Publications

Respecting the subject in subjective wellbeing public policy

A 'citizen perspective' should be given a greater role in wellbeing public policymaking.

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Abstract

There is a rising tide of advocacy for public policy to be made on the basis of ‘subjective wellbeing’. We argue that the vast majority of the associated policy proposals adopt the same ‘social planner perspective’ that undergirds conventional economic policy analysis. This perspective is broadly technocratic, emphasising scientific standards for what constitutes good policy and empowering ‘dispassionate’ experts. We argue that Wellbeing Public Policy (WPP) could and should lend itself to a more transformative agenda, one that embraces the value-laden nature of ‘wellbeing’ as a concept. This would see WPP relinquish the social planner perspective’s arguably naïve ideal of objective analysis by technical experts and instead give a greater role to participatory and deliberative modes of policymaking to define, analyse, and measure wellbeing and ultimately make policy decisions. We call this the ‘citizen perspective’.  


The project is funded by the UKRI Economic and Social Research Council (ESRC) and UKRI Arts and Humanities Research Council (AHRC).

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  • About the author

    Professor Diane Coyle, Bennett Professor of Public Policy

    Professor Coyle co-directs the Institute with Professor Kenny. She is heading research under the progress and productivity themes.   Learn more

    Diane Coyle 2018
  • About the author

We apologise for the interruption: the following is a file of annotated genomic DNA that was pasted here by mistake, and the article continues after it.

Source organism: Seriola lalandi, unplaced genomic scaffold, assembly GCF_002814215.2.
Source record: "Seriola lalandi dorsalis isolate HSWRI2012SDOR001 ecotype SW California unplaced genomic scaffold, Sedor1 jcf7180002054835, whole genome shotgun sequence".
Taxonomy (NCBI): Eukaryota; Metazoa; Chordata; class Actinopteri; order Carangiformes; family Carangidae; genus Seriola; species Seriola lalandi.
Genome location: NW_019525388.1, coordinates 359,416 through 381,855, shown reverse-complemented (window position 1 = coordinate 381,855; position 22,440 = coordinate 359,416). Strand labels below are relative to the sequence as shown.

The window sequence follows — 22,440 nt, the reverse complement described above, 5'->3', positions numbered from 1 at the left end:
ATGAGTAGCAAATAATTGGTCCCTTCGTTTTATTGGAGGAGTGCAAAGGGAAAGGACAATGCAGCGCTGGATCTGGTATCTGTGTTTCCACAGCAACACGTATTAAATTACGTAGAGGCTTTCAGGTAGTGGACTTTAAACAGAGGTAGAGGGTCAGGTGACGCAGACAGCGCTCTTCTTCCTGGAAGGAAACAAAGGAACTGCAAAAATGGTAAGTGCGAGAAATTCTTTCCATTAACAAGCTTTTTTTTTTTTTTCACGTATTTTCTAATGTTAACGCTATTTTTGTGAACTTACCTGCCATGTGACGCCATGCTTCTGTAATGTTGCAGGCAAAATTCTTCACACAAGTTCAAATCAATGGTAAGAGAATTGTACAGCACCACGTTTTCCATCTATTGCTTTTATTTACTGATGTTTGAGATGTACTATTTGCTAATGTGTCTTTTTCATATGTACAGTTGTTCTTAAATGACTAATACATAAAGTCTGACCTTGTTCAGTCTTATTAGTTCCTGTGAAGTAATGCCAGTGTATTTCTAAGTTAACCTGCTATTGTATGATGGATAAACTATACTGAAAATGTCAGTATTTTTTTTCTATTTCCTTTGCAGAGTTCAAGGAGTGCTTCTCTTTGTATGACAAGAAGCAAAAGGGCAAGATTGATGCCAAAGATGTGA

Dr Matthew Agarwala, Project Leader: The Wealth Economy

    Matthew Agarwala, Economist, Bennett Institute for Public Policy, Cambridge.   Learn more

    Matthew Agarwala
  • About the author

    Dr Mark Fabian, Research Associate

    Mark is a welfare economist working on the Measuring Well-Being project at the Bennett Institute for Public Policy. His research focuses on the epistemology and ethics of well-being metrics, especially how policymakers and citizens understand well-being, its measurement, and the legitimacy of well-being policy interventions.    Learn more

  • About the author

    Marco Felici, Research Assistant

    Marco Felici a Research Assistant for the Six Capitals Programme at the Bennett Institute for Public Policy, working in The Wealth Economy project.    Learn more

    Marco Felici
  • About the author

    Dr Anna Alexandrova

    Anna is a Senior Lecturer in Philosophy of Science at University of Cambridge and a Fellow of King's College, having previously taught at the University of Missouri St Louis. She writes on philosophy of social sciences, especially economic modelling, explanation, and the sciences of well-being. She was a recipient of the Philosophy of Science Association Recent PhD Essay Prize.